If you want to grow a plant no matter how much trouble it is, here are some tips:
• Plant it and other equally tough plants in the same area of the garden and let them duke it out. Keep your eye on them to be sure that one doesn’t overwhelm the others.
• Put an aggressive plant in a pot on the patio instead of in the ground.
• Look in garden centers and mail-order catalogs for a cultivated variety of the same plant that doesn’t grow as tall or as fast. Sometimes, for example, a variegated plant (one whose leaves are splashed with white or yellow) is not as rambunctious as its all-green counterpart.
• Sink a plastic barrier into the ground to contain the roots (although many plants, given time, will hop over such a barrier with ease or burrow beneath it).
• If you have the room, plant it in an out-of-the-way spot where it can roam as it pleases.
• Plant it in a location where its roots are confined. Have you got a narrow strip of ground along a back alley or alongside a driveway or a sidewalk? You may be surprised at the niches you can find.
• Don’t provide the conditions it needs to thrive. Have you got a shady spot under a large tree where nothing else seems to grow? Try it there.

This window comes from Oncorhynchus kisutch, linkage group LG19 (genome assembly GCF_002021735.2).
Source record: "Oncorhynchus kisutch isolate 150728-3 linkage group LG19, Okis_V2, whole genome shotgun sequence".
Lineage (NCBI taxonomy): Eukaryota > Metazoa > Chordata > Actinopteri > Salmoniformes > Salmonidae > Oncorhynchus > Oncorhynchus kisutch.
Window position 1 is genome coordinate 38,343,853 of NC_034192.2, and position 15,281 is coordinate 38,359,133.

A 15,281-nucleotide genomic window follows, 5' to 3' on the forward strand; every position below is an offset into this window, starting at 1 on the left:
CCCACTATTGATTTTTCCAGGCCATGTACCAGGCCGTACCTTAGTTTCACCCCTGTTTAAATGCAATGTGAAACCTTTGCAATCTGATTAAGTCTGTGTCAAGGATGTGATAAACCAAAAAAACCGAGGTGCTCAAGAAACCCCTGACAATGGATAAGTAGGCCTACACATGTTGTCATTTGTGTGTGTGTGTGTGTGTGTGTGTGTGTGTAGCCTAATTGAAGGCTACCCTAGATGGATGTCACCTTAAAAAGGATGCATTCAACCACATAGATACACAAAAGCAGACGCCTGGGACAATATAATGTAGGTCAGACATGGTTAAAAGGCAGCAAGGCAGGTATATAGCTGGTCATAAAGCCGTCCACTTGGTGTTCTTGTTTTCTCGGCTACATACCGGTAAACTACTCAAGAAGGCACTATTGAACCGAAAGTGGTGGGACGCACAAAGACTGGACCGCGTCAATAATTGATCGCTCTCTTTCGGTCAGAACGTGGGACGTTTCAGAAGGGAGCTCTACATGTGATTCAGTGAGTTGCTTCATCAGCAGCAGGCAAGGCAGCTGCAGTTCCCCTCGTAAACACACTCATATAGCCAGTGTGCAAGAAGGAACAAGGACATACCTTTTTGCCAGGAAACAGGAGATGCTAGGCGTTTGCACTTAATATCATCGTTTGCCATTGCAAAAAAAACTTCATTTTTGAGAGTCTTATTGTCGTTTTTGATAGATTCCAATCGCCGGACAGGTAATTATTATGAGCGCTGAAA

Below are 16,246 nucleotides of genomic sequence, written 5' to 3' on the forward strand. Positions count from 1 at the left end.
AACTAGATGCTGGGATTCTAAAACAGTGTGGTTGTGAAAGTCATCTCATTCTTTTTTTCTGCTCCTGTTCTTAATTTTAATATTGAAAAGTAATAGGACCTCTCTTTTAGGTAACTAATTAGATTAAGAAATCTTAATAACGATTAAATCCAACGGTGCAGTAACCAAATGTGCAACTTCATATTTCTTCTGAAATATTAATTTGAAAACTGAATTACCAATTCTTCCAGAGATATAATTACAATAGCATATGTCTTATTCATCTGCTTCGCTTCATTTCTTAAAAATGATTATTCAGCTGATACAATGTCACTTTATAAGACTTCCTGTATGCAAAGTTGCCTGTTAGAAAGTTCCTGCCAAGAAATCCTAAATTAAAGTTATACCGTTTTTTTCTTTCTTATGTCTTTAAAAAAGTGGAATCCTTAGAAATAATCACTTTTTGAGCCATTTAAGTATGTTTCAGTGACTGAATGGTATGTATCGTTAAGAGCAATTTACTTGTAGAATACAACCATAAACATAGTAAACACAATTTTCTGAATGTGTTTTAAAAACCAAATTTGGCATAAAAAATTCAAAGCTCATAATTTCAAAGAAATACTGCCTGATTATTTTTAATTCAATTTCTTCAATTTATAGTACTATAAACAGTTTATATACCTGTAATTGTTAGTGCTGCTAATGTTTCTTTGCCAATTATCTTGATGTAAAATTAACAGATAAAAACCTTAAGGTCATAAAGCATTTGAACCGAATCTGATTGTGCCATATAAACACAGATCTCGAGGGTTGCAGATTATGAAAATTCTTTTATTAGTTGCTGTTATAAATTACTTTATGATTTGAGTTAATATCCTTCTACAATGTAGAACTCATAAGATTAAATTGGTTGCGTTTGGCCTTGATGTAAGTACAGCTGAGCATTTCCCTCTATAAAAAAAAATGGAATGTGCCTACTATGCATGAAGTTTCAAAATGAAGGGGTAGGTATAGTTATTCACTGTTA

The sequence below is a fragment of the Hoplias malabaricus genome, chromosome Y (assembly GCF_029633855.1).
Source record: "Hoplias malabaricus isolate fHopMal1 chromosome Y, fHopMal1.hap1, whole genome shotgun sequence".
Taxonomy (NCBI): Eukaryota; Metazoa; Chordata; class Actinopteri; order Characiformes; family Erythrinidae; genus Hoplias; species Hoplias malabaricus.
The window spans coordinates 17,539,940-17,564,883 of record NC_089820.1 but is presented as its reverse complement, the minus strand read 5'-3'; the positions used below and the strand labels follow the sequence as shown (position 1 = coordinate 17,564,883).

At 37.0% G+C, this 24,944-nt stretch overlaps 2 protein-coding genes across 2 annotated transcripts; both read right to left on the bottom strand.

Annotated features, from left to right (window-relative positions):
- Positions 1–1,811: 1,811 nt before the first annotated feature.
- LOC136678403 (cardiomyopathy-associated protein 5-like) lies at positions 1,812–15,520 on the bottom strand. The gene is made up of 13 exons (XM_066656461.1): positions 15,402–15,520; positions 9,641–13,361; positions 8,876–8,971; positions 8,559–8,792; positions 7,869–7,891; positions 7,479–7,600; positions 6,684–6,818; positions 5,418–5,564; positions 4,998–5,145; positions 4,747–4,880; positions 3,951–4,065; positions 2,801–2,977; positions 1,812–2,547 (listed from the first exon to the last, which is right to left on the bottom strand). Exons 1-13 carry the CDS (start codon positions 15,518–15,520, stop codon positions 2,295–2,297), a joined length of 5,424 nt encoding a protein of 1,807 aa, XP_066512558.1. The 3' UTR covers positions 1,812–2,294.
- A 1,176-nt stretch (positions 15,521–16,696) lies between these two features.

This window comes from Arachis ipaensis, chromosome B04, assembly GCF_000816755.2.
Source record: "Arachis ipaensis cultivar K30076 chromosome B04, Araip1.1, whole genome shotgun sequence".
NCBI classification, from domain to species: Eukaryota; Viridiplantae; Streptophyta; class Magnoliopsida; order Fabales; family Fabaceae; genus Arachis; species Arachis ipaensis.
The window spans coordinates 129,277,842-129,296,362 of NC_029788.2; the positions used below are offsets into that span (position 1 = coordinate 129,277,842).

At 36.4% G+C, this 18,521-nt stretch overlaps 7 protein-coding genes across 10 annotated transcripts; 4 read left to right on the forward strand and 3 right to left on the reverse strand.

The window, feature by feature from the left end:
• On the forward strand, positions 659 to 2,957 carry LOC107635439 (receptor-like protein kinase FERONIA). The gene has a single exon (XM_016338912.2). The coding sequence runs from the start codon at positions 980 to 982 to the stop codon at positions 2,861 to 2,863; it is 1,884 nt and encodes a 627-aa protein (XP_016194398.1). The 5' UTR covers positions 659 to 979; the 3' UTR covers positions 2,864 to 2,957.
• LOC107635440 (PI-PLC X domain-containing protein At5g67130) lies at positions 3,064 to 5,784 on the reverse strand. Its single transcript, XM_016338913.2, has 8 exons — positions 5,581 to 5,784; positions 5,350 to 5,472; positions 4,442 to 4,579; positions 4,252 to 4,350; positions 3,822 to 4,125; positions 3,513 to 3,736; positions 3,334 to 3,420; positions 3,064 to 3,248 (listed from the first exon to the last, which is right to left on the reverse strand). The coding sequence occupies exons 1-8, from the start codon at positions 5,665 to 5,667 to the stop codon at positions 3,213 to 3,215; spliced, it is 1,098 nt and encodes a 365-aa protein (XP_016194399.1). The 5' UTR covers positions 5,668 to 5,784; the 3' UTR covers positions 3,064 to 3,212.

• Don’t unwittingly spread the unruly plant via your compost pile, where weed seeds will survive if the pile doesn’t heat up enough to kill them.
Watch the plant for a season to decide whether it’s worth the fight. Cultivate around it regularly, pulling out unwanted seedlings or taking a shovel to the edges of a spreading clump to keep it in its place. Remember that while you may admire and enjoy a vigorously spreading plant, your grumpy next-door neighbor might not.
Here are some plants that you may want to think twice about if you have a small garden (or at least keep your eye on them): fennel, wormwood and some other artemisias, evening primrose, some mints, comfrey, sorrel, common yarrow, horsetail, clary sage and bamboo.
Q. Now that I’ve grown herbs for a couple of years, I want to branch out a bit. Can you suggest any plants that will be good company and make my garden pretty?
A. When I began gardening years ago, the only plants I grew were herbs. I was intrigued by the idea of growing plants that were useful in some way, not merely beautiful, which had less appeal to me at the time. I was something of a purist about my herbs.